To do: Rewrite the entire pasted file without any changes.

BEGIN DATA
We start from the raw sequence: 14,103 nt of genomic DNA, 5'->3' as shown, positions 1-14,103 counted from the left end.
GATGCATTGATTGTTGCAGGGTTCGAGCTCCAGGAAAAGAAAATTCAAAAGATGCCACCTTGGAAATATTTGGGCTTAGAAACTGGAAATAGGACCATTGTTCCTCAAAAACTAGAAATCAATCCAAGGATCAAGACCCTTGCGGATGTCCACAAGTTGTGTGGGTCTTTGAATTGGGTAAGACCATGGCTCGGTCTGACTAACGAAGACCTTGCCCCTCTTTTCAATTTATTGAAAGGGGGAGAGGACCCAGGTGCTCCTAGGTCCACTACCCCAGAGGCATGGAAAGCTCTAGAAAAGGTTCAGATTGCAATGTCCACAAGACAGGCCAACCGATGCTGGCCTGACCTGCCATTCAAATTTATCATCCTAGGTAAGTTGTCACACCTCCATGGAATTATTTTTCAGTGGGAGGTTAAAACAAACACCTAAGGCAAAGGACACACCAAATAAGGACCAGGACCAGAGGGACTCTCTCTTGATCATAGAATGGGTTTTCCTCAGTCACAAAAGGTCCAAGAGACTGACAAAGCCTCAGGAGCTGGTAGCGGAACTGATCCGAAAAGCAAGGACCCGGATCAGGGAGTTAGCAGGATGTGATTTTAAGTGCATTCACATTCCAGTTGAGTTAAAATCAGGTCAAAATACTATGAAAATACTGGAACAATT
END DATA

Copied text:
We start from the raw sequence: 14,103 nt of genomic DNA, 5'->3' as shown, positions 1-14,103 counted from the left end.
GATGCATTGATTGTTGCAGGGTTCGAGCTCCAGGAAAAGAAAATTCAAAAGATGCCACCTTGGAAATATTTGGGCTTAGAAACTGGAAATAGGACCATTGTTCCTCAAAAACTAGAAATCAATCCAAGGATCAAGACCCTTGCGGATGTCCACAAGTTGTGTGGGTCTTTGAATTGGGTAAGACCATGGCTCGGTCTGACTAACGAAGACCTTGCCCCTCTTTTCAATTTATTGAAAGGGGGAGAGGACCCAGGTGCTCCTAGGTCCACTACCCCAGAGGCATGGAAAGCTCTAGAAAAGGTTCAGATTGCAATGTCCACAAGACAGGCCAACCGATGCTGGCCTGACCTGCCATTCAAATTTATCATCCTAGGTAAGTTGTCACACCTCCATGGAATTATTTTTCAGTGGGAGGTTAAAACAAACACCTAAGGCAAAGGACACACCAAATAAGGACCAGGACCAGAGGGACTCTCTCTTGATCATAGAATGGGTTTTCCTCAGTCACAAAAGGTCCAAGAGACTGACAAAGCCTCAGGAGCTGGTAGCGGAACTGATCCGAAAAGCAAGGACCCGGATCAGGGAGTTAGCAGGATGTGATTTTAAGTGCATTCACATTCCAGTTGAGTTAAAATCAGGTCAAAATACTATGAAAATACTGGAACAATT